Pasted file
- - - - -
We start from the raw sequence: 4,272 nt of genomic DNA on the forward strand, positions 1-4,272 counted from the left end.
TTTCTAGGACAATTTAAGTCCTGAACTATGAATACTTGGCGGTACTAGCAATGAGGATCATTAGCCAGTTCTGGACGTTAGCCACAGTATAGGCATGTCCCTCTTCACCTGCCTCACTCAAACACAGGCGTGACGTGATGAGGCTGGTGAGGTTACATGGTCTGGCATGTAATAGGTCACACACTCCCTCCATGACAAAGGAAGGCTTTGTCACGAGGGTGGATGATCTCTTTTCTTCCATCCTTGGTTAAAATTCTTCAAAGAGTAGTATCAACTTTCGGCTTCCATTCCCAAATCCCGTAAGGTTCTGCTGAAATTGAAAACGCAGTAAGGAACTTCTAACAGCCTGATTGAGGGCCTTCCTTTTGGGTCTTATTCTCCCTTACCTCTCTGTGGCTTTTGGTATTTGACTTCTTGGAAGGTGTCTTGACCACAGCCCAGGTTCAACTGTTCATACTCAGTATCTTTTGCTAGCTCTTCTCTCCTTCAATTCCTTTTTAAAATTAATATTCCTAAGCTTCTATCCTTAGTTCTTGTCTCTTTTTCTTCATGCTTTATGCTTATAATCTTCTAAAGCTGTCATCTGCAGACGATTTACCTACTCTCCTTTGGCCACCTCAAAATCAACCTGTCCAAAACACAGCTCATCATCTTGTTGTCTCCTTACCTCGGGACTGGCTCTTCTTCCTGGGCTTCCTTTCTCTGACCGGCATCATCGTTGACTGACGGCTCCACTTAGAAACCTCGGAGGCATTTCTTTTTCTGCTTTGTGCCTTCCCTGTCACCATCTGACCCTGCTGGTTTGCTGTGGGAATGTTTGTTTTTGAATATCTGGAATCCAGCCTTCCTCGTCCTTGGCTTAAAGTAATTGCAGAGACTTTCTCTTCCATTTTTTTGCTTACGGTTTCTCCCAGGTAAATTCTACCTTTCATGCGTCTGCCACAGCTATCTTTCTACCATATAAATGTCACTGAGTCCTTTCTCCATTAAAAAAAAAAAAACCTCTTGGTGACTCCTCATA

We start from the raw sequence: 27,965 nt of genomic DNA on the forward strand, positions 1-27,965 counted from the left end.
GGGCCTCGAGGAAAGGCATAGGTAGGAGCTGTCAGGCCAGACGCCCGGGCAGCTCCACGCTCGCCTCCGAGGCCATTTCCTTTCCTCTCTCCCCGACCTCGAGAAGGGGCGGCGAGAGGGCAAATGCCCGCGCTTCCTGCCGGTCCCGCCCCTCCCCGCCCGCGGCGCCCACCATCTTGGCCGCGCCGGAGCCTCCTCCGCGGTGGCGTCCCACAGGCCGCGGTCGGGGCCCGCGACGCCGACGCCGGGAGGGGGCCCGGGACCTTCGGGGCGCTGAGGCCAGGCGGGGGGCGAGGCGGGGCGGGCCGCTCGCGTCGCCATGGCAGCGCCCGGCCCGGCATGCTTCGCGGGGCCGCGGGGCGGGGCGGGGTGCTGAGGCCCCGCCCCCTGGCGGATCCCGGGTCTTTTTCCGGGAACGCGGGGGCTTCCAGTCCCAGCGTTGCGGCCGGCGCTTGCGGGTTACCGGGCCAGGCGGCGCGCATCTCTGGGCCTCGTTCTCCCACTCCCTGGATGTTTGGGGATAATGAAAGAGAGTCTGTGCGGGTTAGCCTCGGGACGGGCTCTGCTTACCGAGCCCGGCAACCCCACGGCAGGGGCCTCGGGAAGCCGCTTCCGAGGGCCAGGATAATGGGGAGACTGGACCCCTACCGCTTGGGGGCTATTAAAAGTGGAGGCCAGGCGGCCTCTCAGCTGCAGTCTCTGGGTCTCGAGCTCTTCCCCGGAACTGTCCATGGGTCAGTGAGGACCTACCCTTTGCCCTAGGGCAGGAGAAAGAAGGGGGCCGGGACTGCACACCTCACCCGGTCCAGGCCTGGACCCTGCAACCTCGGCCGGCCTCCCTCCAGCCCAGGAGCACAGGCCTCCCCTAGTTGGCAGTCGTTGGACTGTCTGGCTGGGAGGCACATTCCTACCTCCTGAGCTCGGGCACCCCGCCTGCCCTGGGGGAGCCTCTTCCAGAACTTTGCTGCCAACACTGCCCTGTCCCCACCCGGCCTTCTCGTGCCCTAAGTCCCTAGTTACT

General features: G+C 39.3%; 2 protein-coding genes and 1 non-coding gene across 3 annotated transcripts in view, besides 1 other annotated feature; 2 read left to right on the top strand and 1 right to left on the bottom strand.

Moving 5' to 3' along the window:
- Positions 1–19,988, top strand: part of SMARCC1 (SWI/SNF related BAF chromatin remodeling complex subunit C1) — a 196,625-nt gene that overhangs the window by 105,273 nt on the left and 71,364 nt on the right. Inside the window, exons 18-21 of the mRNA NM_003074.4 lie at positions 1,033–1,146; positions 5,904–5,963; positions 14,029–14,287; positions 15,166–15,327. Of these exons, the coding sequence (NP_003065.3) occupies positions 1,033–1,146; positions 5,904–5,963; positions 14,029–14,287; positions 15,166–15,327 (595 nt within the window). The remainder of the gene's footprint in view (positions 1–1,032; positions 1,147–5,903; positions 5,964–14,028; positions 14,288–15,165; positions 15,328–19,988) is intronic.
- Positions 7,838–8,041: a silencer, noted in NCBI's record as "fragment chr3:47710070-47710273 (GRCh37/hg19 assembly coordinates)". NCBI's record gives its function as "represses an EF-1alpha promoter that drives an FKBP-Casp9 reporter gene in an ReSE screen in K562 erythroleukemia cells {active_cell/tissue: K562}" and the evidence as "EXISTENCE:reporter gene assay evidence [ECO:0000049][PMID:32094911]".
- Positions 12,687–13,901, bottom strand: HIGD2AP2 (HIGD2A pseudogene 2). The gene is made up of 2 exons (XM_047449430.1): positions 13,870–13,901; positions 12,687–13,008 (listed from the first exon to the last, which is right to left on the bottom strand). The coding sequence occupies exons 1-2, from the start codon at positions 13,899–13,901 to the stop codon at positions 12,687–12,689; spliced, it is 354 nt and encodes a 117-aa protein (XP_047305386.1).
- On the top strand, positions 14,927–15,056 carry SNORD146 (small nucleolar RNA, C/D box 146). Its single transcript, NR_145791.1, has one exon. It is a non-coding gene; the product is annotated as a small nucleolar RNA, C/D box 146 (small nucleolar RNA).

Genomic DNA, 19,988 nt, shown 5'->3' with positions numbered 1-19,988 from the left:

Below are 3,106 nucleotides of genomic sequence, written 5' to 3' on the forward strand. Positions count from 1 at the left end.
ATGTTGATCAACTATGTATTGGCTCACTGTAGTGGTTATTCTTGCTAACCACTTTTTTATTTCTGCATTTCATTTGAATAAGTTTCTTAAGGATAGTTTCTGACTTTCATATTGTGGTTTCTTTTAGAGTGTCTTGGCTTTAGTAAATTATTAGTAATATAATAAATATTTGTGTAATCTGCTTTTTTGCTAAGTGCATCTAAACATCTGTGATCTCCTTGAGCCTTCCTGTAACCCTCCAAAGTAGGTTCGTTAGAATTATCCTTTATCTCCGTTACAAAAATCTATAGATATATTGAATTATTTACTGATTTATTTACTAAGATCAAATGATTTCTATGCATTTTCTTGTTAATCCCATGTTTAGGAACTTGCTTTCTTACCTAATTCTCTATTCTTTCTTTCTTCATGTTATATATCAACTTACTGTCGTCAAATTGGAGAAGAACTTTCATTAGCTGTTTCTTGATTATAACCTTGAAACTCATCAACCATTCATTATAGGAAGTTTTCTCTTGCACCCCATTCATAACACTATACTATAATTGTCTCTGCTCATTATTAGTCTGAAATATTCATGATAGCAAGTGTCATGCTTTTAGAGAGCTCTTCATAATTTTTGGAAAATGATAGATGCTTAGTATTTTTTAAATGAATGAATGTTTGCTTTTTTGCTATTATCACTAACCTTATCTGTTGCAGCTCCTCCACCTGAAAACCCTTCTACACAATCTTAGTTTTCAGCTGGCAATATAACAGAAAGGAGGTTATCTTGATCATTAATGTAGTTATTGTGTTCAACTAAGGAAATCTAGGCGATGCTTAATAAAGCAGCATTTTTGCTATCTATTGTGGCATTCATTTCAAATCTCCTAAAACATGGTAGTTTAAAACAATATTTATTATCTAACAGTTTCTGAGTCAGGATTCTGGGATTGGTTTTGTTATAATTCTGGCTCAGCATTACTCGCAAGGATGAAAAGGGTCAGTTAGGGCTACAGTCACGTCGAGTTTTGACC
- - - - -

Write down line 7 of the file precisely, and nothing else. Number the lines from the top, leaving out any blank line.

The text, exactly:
- Positions 1–19,988, top strand: part of SMARCC1 (SWI/SNF related BAF chromatin remodeling complex subunit C1) — a 196,625-nt gene that overhangs the window by 105,273 nt on the left and 71,364 nt on the right. Inside the window, exons 18-21 of the mRNA NM_003074.4 lie at positions 1,033–1,146; positions 5,904–5,963; positions 14,029–14,287; positions 15,166–15,327. Of these exons, the coding sequence (NP_003065.3) occupies positions 1,033–1,146; positions 5,904–5,963; positions 14,029–14,287; positions 15,166–15,327 (595 nt within the window). The remainder of the gene's footprint in view (positions 1–1,032; positions 1,147–5,903; positions 5,964–14,028; positions 14,288–15,165; positions 15,328–19,988) is intronic.